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Advent Calendar 2004

December 17

The Census in Bethlehem, by Pieter Bruegel the Elder
Article by Joseph Phelan
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Bruegel: The Census in Bethlehem (detail) "And Joseph also went up from Galilee, from the city of Nazareth, to Judea, to the city of David, which is called Bethlehem, because he was of the house and family of David/In order to register, along with Mary, who was engaged to him and was with child." (Luke 2:4-5)

So Christ will be born in Bethlehem because of the census that the Emperor Augustus set in motion throughout the Roman-controlled world.

Bruegel's painting of The Census in Bethlehem is filled with men, women, children and animals, going about the common business of living. There must be 200 figures in this village scene. (Although entitled Census in Bethlehem, Bruegel sets it in a busy Flemish village in winter, bringing home the story for himself and his audience.)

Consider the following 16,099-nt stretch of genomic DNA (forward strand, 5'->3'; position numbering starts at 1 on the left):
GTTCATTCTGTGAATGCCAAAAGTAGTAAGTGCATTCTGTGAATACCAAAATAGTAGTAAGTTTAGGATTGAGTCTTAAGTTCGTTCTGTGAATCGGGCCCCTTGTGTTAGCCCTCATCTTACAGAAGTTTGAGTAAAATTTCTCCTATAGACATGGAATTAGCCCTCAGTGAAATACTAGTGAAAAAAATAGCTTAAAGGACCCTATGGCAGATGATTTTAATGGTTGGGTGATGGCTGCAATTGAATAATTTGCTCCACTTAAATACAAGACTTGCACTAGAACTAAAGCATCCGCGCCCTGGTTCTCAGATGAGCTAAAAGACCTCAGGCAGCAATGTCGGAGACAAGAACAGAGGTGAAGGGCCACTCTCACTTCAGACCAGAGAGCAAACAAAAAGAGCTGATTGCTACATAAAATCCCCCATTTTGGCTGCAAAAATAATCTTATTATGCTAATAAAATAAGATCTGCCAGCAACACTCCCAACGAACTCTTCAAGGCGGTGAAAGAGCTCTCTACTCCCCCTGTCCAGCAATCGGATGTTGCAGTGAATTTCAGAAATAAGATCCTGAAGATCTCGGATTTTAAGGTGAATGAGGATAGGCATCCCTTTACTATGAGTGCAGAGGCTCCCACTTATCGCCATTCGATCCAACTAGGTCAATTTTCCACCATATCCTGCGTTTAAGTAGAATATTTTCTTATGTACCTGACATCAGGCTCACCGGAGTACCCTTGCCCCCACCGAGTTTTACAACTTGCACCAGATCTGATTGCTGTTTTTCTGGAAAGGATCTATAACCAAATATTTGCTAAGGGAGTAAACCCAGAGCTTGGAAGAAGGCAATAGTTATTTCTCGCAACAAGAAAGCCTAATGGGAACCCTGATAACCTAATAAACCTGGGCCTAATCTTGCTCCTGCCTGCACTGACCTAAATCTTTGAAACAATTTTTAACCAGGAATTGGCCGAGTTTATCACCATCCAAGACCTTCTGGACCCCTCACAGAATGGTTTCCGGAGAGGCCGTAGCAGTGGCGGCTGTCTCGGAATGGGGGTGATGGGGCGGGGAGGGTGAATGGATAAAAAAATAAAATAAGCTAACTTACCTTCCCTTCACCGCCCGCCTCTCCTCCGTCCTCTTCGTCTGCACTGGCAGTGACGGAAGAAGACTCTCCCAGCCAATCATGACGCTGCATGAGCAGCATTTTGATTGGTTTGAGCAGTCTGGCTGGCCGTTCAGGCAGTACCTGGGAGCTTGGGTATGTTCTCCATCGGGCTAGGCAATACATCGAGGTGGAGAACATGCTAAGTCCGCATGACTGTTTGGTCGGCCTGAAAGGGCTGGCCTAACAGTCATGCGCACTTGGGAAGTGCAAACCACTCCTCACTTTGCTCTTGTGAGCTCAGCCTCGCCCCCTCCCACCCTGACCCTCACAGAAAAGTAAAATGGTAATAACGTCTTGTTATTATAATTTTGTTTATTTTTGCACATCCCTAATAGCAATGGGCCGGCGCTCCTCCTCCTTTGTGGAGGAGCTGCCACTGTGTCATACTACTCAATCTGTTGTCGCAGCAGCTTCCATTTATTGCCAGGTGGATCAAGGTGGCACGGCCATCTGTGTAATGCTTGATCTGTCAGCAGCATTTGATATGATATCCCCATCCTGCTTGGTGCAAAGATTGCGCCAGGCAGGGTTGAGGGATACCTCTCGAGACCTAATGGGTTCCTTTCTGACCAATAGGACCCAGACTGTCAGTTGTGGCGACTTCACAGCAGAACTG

Bruegel's art unifies this random bustle. But how? No obvious focal points direct us as we look at the painting. Bruegel wants us to enter into the village and orient ourselves as visitors would have done.

When we get our bearings we notice that a crowd of people is collecting in front of the building in the foreground left. Just inside some men sit at a table examining documents and making notes in a ledger. The villagers crowd around waiting to be examined.

Reading from left to right we can't help noticing two large wooden O's made by the wheels of some hay wagons (The circle has been universally accepted as the symbol of eternity and everlasting existence. As the monogram for God it stands for both the perfection and the eternity of God.)

Then we notice a young woman on a horse led by a man on foot (see above left). The woman is almost hidden by her heavy winter clothing. But we realize this is Mary. Suddenly we are aware of how mundane events can be transformed into miracle.

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This article is copyright 2002-04 by Joseph Phelan. Please do not republish any portion of this article without written permission.


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